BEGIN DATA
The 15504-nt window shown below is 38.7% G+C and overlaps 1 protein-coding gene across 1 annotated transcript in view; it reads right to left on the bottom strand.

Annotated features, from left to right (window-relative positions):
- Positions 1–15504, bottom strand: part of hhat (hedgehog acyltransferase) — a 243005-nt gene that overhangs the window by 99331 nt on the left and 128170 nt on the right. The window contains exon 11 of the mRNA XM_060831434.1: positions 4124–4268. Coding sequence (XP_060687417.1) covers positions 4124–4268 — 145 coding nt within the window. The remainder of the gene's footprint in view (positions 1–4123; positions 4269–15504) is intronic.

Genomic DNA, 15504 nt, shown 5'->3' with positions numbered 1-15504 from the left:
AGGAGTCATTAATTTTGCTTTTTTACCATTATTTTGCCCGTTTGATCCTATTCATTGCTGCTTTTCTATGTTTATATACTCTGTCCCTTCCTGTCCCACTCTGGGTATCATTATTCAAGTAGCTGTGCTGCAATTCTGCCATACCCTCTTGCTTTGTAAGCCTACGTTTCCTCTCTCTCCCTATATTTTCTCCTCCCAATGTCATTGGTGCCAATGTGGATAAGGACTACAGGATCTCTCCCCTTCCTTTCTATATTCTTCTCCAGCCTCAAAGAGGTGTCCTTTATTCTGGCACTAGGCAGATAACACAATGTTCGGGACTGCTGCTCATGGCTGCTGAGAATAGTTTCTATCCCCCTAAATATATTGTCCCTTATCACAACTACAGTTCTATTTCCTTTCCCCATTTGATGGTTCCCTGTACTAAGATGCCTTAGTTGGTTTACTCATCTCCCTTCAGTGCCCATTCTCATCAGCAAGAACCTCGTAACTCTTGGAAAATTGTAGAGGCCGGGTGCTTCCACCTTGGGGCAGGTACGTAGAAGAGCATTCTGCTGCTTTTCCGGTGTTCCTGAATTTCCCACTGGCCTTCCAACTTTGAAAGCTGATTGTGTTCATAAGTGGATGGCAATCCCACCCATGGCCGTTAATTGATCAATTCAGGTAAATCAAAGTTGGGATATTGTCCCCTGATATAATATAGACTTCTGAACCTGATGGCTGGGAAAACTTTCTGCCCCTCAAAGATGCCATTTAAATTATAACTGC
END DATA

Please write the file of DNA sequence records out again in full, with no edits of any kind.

The 15504-nt window shown below is 38.7% G+C and overlaps 1 protein-coding gene across 1 annotated transcript in view; it reads right to left on the bottom strand.

Annotated features, from left to right (window-relative positions):
- Positions 1–15504, bottom strand: part of hhat (hedgehog acyltransferase) — a 243005-nt gene that overhangs the window by 99331 nt on the left and 128170 nt on the right. The window contains exon 11 of the mRNA XM_060831434.1: positions 4124–4268. Coding sequence (XP_060687417.1) covers positions 4124–4268 — 145 coding nt within the window. The remainder of the gene's footprint in view (positions 1–4123; positions 4269–15504) is intronic.

Genomic DNA, 15504 nt, shown 5'->3' with positions numbered 1-15504 from the left:
AGGAGTCATTAATTTTGCTTTTTTACCATTATTTTGCCCGTTTGATCCTATTCATTGCTGCTTTTCTATGTTTATATACTCTGTCCCTTCCTGTCCCACTCTGGGTATCATTATTCAAGTAGCTGTGCTGCAATTCTGCCATACCCTCTTGCTTTGTAAGCCTACGTTTCCTCTCTCTCCCTATATTTTCTCCTCCCAATGTCATTGGTGCCAATGTGGATAAGGACTACAGGATCTCTCCCCTTCCTTTCTATATTCTTCTCCAGCCTCAAAGAGGTGTCCTTTATTCTGGCACTAGGCAGATAACACAATGTTCGGGACTGCTGCTCATGGCTGCTGAGAATAGTTTCTATCCCCCTAAATATATTGTCCCTTATCACAACTACAGTTCTATTTCCTTTCCCCATTTGATGGTTCCCTGTACTAAGATGCCTTAGTTGGTTTACTCATCTCCCTTCAGTGCCCATTCTCATCAGCAAGAACCTCGTAACTCTTGGAAAATTGTAGAGGCCGGGTGCTTCCACCTTGGGGCAGGTACGTAGAAGAGCATTCTGCTGCTTTTCCGGTGTTCCTGAATTTCCCACTGGCCTTCCAACTTTGAAAGCTGATTGTGTTCATAAGTGGATGGCAATCCCACCCATGGCCGTTAATTGATCAATTCAGGTAAATCAAAGTTGGGATATTGTCCCCTGATATAATATAGACTTCTGAACCTGATGGCTGGGAAAACTTTCTGCCCCTCAAAGATGCCATTTAAATTATAACTGC